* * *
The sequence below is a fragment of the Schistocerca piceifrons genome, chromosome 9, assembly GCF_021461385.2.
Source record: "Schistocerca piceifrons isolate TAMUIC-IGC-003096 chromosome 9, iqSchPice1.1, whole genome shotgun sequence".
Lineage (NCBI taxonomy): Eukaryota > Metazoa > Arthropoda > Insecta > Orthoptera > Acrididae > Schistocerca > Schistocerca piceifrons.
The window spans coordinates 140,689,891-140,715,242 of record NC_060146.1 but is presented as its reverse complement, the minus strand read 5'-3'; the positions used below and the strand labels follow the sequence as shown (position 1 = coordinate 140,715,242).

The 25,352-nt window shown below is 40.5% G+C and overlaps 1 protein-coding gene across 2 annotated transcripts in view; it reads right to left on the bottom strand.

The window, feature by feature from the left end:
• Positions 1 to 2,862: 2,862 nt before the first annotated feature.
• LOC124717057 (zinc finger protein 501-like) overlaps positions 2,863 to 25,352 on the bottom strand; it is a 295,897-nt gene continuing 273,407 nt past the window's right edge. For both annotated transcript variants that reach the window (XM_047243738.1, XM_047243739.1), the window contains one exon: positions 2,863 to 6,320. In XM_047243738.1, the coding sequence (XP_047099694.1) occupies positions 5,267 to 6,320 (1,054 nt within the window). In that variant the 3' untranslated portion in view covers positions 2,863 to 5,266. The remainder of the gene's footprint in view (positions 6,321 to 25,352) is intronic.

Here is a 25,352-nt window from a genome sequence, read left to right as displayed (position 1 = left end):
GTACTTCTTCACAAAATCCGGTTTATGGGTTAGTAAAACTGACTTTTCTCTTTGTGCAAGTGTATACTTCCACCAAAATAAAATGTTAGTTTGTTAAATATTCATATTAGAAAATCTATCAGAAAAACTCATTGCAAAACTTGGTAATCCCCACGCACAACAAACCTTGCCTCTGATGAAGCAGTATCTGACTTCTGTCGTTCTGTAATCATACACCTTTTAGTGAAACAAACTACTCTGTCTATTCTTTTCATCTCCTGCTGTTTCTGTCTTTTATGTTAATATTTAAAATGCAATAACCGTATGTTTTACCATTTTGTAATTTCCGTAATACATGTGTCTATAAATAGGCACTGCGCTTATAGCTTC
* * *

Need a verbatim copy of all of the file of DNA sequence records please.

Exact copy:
The sequence below is a fragment of the Schistocerca piceifrons genome, chromosome 9, assembly GCF_021461385.2.
Source record: "Schistocerca piceifrons isolate TAMUIC-IGC-003096 chromosome 9, iqSchPice1.1, whole genome shotgun sequence".
Lineage (NCBI taxonomy): Eukaryota > Metazoa > Arthropoda > Insecta > Orthoptera > Acrididae > Schistocerca > Schistocerca piceifrons.
The window spans coordinates 140,689,891-140,715,242 of record NC_060146.1 but is presented as its reverse complement, the minus strand read 5'-3'; the positions used below and the strand labels follow the sequence as shown (position 1 = coordinate 140,715,242).

The 25,352-nt window shown below is 40.5% G+C and overlaps 1 protein-coding gene across 2 annotated transcripts in view; it reads right to left on the bottom strand.

The window, feature by feature from the left end:
• Positions 1 to 2,862: 2,862 nt before the first annotated feature.
• LOC124717057 (zinc finger protein 501-like) overlaps positions 2,863 to 25,352 on the bottom strand; it is a 295,897-nt gene continuing 273,407 nt past the window's right edge. For both annotated transcript variants that reach the window (XM_047243738.1, XM_047243739.1), the window contains one exon: positions 2,863 to 6,320. In XM_047243738.1, the coding sequence (XP_047099694.1) occupies positions 5,267 to 6,320 (1,054 nt within the window). In that variant the 3' untranslated portion in view covers positions 2,863 to 5,266. The remainder of the gene's footprint in view (positions 6,321 to 25,352) is intronic.

Here is a 25,352-nt window from a genome sequence, read left to right as displayed (position 1 = left end):
GTACTTCTTCACAAAATCCGGTTTATGGGTTAGTAAAACTGACTTTTCTCTTTGTGCAAGTGTATACTTCCACCAAAATAAAATGTTAGTTTGTTAAATATTCATATTAGAAAATCTATCAGAAAAACTCATTGCAAAACTTGGTAATCCCCACGCACAACAAACCTTGCCTCTGATGAAGCAGTATCTGACTTCTGTCGTTCTGTAATCATACACCTTTTAGTGAAACAAACTACTCTGTCTATTCTTTTCATCTCCTGCTGTTTCTGTCTTTTATGTTAATATTTAAAATGCAATAACCGTATGTTTTACCATTTTGTAATTTCCGTAATACATGTGTCTATAAATAGGCACTGCGCTTATAGCTTC